In March 2020, the Southeast Louisiana VA in New Orleans identified the first COVID-19 positive patient in the state and proceeded to care for a surge of Veterans with the virus.

Dr. Amanda Raines, a clinical scientist at that VA hospital, halted her research on Veteran PTSD to focus on COVID-19.

“While frontline providers quickly mobilized to manage the immediate needs of patients,” she says, “my colleagues and I put our research skills to use looking for key answers that could inform the broader VA, the nation and the world about the impact of this deadly disease.”

Dr. Amanda Raines is a clinical scientist at the Southeast Louisiana VA.

Dr. Amanda Raines is a clinical scientist at the Southeast Louisiana VA.

In one of her studies, Raines led research that examined risk factors for COVID-19 deaths among Veterans, namely lifetime tobacco use. In a study population of 440 Veterans, about half were lifetime tobacco users, which meant they smoked at some point in their life. The average age of the predominantly male cohort was 61.

Smoking increases risk for conditions including cancer, heart disease, COPD

Raines and her team found that older male Veterans, plus those with immunodeficiency or endocrine or lung diseases, were at higher risk of death, with lifetime tobacco use predicting mortality above and beyond those factors. Immunodeficiency is a failure of the immune system to adequately protect the body from infections. The endocrine system consists of glands and organs that make hormones and release them into the blood so they can travel through the body.

“Findings highlight the importance of assessing for lifetime tobacco use among [COVID-19] positive patients and the relative importance of lifetime tobacco use as a risk factor for increased death,” the researchers write.

The study results appeared in the journal “Addictive Behaviors” in February 2021.

“Cigarette smoking is the leading cause of preventable death in the United States,” Raines says. “Smoking is also known to cause and increase risk for a number of physical health conditions including cancer, heart disease and chronic obstructive pulmonary disease [COPD]. Given that COVID-19 has a particularly strong impact on lung functioning, it made sense that a history of cigarette smoking would negatively impact the course of COVID-19.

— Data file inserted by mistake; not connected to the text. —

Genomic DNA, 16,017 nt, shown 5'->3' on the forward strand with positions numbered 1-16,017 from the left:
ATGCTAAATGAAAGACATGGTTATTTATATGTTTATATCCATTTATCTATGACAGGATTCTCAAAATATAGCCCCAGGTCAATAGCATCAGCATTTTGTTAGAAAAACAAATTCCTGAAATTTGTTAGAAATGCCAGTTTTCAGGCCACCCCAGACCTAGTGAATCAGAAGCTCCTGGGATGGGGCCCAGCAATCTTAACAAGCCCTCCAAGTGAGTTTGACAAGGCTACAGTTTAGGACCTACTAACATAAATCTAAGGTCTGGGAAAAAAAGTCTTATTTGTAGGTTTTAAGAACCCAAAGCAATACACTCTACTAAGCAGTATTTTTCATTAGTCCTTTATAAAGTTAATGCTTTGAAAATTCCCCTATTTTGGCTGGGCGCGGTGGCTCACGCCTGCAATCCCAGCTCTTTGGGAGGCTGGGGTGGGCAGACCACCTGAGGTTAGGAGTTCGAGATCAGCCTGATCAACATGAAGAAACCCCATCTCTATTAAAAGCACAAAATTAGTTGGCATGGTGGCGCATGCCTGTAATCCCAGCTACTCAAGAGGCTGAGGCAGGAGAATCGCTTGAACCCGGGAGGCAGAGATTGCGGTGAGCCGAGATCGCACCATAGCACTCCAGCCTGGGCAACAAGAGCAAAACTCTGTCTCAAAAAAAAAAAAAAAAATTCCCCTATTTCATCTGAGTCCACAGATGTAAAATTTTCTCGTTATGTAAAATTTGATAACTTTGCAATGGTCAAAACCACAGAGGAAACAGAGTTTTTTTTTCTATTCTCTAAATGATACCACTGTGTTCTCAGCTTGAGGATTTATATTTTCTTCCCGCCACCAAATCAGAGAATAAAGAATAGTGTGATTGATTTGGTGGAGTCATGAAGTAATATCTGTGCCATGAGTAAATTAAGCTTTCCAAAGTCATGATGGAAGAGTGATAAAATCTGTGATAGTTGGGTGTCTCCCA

“The findings, coupled with the well-known negative health consequences of tobacco use, underscore the continued need for tobacco cessation efforts within VA and other health care systems,” she adds.

Researcher surprised by finding in study

COPD is a group of respiratory diseases that limit airflow and make it hard to breathe. It’s usually linked to an abnormal inflammatory response in the lungs to noxious particles or gases, such as cigarette smoke.

Because of the known health problems and co-occurring health conditions that smoking can cause, isn’t it obvious that tobacco use would exacerbate the condition of Veterans with COVID-19 who were also smokers? COVID-19 is a respiratory disease that can scar the lungs and cause a range of breathing problems.

“Exacerbate, yes,” Raines says. “But to predict death above and beyond almost all known demographic and medical correlates of COVID-19 was rather surprising. This finding underscores the need for more research in this area.”

More Information

Click here to read the full article.

Click here to learn more about VA research.

Click here to for information on VA research during the COVID-19 pandemic.

By Mike Richman is the managing editor in VA Research Communications

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Published on Nov. 8, 2021

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